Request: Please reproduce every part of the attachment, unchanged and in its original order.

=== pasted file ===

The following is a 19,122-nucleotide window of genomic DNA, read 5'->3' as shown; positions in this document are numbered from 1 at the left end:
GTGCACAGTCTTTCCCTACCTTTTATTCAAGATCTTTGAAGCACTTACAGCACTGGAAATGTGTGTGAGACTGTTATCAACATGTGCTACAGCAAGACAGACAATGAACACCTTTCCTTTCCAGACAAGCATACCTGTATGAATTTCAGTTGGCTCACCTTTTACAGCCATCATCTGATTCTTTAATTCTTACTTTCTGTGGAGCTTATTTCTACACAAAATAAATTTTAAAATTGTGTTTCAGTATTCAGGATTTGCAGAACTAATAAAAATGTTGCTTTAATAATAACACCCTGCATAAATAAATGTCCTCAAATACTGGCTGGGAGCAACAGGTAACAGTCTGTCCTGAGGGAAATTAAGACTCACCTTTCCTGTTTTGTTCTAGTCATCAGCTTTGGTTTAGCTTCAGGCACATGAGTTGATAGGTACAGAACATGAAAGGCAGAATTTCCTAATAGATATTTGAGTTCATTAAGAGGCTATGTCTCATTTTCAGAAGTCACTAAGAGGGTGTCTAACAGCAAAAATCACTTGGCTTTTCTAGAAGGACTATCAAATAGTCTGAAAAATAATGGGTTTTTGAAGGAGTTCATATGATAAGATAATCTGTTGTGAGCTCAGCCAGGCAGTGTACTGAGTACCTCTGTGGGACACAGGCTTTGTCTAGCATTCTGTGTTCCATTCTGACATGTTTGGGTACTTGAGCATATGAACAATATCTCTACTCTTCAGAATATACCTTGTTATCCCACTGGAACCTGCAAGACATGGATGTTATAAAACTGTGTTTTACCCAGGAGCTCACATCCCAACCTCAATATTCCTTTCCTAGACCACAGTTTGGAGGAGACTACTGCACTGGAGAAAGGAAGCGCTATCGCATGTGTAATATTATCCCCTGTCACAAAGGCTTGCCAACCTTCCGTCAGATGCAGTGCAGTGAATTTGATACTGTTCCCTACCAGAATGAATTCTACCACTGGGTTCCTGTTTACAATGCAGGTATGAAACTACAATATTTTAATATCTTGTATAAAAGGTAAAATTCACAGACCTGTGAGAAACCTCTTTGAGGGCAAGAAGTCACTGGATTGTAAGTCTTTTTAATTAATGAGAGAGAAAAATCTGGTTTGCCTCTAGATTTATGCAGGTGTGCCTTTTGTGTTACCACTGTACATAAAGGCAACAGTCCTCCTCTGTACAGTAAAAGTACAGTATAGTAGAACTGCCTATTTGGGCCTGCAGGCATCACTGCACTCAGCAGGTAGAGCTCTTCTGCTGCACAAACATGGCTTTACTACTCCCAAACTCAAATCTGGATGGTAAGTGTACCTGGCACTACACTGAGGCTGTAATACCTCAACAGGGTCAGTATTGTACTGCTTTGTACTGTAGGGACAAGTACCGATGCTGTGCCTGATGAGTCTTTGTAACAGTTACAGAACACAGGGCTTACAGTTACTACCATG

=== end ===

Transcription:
The following is a 19,122-nucleotide window of genomic DNA, read 5'->3' as shown; positions in this document are numbered from 1 at the left end:
GTGCACAGTCTTTCCCTACCTTTTATTCAAGATCTTTGAAGCACTTACAGCACTGGAAATGTGTGTGAGACTGTTATCAACATGTGCTACAGCAAGACAGACAATGAACACCTTTCCTTTCCAGACAAGCATACCTGTATGAATTTCAGTTGGCTCACCTTTTACAGCCATCATCTGATTCTTTAATTCTTACTTTCTGTGGAGCTTATTTCTACACAAAATAAATTTTAAAATTGTGTTTCAGTATTCAGGATTTGCAGAACTAATAAAAATGTTGCTTTAATAATAACACCCTGCATAAATAAATGTCCTCAAATACTGGCTGGGAGCAACAGGTAACAGTCTGTCCTGAGGGAAATTAAGACTCACCTTTCCTGTTTTGTTCTAGTCATCAGCTTTGGTTTAGCTTCAGGCACATGAGTTGATAGGTACAGAACATGAAAGGCAGAATTTCCTAATAGATATTTGAGTTCATTAAGAGGCTATGTCTCATTTTCAGAAGTCACTAAGAGGGTGTCTAACAGCAAAAATCACTTGGCTTTTCTAGAAGGACTATCAAATAGTCTGAAAAATAATGGGTTTTTGAAGGAGTTCATATGATAAGATAATCTGTTGTGAGCTCAGCCAGGCAGTGTACTGAGTACCTCTGTGGGACACAGGCTTTGTCTAGCATTCTGTGTTCCATTCTGACATGTTTGGGTACTTGAGCATATGAACAATATCTCTACTCTTCAGAATATACCTTGTTATCCCACTGGAACCTGCAAGACATGGATGTTATAAAACTGTGTTTTACCCAGGAGCTCACATCCCAACCTCAATATTCCTTTCCTAGACCACAGTTTGGAGGAGACTACTGCACTGGAGAAAGGAAGCGCTATCGCATGTGTAATATTATCCCCTGTCACAAAGGCTTGCCAACCTTCCGTCAGATGCAGTGCAGTGAATTTGATACTGTTCCCTACCAGAATGAATTCTACCACTGGGTTCCTGTTTACAATGCAGGTATGAAACTACAATATTTTAATATCTTGTATAAAAGGTAAAATTCACAGACCTGTGAGAAACCTCTTTGAGGGCAAGAAGTCACTGGATTGTAAGTCTTTTTAATTAATGAGAGAGAAAAATCTGGTTTGCCTCTAGATTTATGCAGGTGTGCCTTTTGTGTTACCACTGTACATAAAGGCAACAGTCCTCCTCTGTACAGTAAAAGTACAGTATAGTAGAACTGCCTATTTGGGCCTGCAGGCATCACTGCACTCAGCAGGTAGAGCTCTTCTGCTGCACAAACATGGCTTTACTACTCCCAAACTCAAATCTGGATGGTAAGTGTACCTGGCACTACACTGAGGCTGTAATACCTCAACAGGGTCAGTATTGTACTGCTTTGTACTGTAGGGACAAGTACCGATGCTGTGCCTGATGAGTCTTTGTAACAGTTACAGAACACAGGGCTTACAGTTACTACCATG